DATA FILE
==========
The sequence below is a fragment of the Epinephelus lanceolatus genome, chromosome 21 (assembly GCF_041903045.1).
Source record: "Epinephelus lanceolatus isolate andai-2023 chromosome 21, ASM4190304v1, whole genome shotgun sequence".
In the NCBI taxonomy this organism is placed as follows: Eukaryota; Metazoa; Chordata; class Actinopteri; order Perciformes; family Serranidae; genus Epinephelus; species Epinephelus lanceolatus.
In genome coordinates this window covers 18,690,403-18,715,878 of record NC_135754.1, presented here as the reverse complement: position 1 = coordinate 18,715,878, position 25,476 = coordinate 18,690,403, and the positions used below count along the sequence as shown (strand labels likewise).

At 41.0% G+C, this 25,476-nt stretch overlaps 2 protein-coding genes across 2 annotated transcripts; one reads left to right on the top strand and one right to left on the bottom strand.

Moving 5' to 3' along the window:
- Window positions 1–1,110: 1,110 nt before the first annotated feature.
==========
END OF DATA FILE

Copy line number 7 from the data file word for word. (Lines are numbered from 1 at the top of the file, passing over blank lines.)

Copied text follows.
- Window positions 1–1,110: 1,110 nt before the first annotated feature.